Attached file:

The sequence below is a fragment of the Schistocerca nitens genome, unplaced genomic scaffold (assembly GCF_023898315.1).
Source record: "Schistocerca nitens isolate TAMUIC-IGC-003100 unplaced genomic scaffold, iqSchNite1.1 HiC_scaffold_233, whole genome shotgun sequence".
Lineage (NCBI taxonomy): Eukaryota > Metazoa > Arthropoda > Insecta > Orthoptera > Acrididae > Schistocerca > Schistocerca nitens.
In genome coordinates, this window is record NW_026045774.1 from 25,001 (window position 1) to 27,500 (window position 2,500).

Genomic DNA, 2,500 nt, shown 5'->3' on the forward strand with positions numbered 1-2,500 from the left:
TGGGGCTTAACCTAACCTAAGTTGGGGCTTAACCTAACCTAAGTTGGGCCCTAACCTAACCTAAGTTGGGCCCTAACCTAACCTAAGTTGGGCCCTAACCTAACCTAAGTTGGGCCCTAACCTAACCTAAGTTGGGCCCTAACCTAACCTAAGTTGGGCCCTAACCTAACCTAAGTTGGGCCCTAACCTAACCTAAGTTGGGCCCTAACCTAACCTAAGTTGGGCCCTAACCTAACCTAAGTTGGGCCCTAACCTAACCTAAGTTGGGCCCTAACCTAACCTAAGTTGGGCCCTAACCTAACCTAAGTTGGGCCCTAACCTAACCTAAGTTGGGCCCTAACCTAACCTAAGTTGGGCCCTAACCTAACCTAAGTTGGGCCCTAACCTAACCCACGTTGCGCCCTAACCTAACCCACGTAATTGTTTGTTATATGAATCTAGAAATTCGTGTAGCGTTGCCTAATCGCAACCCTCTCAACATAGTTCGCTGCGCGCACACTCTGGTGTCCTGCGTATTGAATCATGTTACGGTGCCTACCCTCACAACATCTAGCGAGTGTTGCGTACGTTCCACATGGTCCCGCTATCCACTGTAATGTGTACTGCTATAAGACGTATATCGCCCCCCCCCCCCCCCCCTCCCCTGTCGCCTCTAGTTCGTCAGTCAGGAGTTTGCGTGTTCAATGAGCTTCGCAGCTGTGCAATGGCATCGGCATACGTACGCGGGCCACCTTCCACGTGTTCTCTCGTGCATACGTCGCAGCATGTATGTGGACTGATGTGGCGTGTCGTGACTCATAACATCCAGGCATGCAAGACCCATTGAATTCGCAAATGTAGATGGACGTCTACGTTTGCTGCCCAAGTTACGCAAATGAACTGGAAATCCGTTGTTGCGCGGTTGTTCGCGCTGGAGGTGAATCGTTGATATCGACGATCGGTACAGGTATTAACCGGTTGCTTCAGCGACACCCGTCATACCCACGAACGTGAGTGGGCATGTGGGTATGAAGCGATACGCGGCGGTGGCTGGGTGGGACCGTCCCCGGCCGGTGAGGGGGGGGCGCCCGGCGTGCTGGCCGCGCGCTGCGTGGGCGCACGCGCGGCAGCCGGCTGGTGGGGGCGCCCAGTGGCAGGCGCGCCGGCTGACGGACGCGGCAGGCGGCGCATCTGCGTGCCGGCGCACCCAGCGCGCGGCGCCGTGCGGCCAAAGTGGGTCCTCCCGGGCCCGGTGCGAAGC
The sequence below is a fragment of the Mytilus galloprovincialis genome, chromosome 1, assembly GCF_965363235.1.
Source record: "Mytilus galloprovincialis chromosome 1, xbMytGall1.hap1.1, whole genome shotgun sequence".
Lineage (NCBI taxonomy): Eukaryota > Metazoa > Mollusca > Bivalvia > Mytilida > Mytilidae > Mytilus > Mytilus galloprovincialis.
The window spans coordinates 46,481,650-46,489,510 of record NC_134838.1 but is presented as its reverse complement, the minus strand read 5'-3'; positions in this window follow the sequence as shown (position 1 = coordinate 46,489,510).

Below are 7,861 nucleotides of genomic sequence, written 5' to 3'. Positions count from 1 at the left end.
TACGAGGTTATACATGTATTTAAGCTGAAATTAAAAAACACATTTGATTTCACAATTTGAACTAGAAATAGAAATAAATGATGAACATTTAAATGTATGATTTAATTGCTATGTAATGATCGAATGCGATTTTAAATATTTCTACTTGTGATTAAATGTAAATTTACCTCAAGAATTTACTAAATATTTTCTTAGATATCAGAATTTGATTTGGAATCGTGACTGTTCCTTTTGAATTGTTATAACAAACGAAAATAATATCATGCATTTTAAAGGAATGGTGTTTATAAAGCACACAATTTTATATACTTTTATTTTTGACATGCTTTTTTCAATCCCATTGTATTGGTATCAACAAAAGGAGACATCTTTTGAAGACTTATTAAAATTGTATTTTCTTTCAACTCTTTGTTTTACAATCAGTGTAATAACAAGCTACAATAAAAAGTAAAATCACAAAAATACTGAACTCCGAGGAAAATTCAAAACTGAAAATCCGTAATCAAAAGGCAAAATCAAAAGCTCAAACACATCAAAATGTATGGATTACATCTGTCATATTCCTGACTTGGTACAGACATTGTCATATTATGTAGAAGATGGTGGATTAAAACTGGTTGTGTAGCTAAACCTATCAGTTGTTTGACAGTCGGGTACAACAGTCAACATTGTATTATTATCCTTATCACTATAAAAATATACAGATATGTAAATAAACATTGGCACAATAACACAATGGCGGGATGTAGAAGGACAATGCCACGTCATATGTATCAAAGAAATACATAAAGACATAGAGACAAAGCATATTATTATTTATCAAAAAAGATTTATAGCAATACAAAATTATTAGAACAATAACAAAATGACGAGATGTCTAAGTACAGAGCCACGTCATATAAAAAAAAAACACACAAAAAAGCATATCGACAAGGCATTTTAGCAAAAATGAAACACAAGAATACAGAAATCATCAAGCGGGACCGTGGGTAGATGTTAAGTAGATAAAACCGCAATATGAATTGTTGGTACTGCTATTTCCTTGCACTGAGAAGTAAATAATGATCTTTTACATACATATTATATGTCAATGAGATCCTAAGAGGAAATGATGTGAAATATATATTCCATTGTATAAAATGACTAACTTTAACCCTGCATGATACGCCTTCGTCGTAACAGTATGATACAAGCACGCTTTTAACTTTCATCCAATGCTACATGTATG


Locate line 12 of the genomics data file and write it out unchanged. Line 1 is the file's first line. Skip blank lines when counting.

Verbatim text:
TACGAGGTTATACATGTATTTAAGCTGAAATTAAAAAACACATTTGATTTCACAATTTGAACTAGAAATAGAAATAAATGATGAACATTTAAATGTATGATTTAATTGCTATGTAATGATCGAATGCGATTTTAAATATTTCTACTTGTGATTAAATGTAAATTTACCTCAAGAATTTACTAAATATTTTCTTAGATATCAGAATTTGATTTGGAATCGTGACTGTTCCTTTTGAATTGTTATAACAAACGAAAATAATATCATGCATTTTAAAGGAATGGTGTTTATAAAGCACACAATTTTATATACTTTTATTTTTGACATGCTTTTTTCAATCCCATTGTATTGGTATCAACAAAAGGAGACATCTTTTGAAGACTTATTAAAATTGTATTTTCTTTCAACTCTTTGTTTTACAATCAGTGTAATAACAAGCTACAATAAAAAGTAAAATCACAAAAATACTGAACTCCGAGGAAAATTCAAAACTGAAAATCCGTAATCAAAAGGCAAAATCAAAAGCTCAAACACATCAAAATGTATGGATTACATCTGTCATATTCCTGACTTGGTACAGACATTGTCATATTATGTAGAAGATGGTGGATTAAAACTGGTTGTGTAGCTAAACCTATCAGTTGTTTGACAGTCGGGTACAACAGTCAACATTGTATTATTATCCTTATCACTATAAAAATATACAGATATGTAAATAAACATTGGCACAATAACACAATGGCGGGATGTAGAAGGACAATGCCACGTCATATGTATCAAAGAAATACATAAAGACATAGAGACAAAGCATATTATTATTTATCAAAAAAGATTTATAGCAATACAAAATTATTAGAACAATAACAAAATGACGAGATGTCTAAGTACAGAGCCACGTCATATAAAAAAAAAACACACAAAAAAGCATATCGACAAGGCATTTTAGCAAAAATGAAACACAAGAATACAGAAATCATCAAGCGGGACCGTGGGTAGATGTTAAGTAGATAAAACCGCAATATGAATTGTTGGTACTGCTATTTCCTTGCACTGAGAAGTAAATAATGATCTTTTACATACATATTATATGTCAATGAGATCCTAAGAGGAAATGATGTGAAATATATATTCCATTGTATAAAATGACTAACTTTAACCCTGCATGATACGCCTTCGTCGTAACAGTATGATACAAGCACGCTTTTAACTTTCATCCAATGCTACATGTATG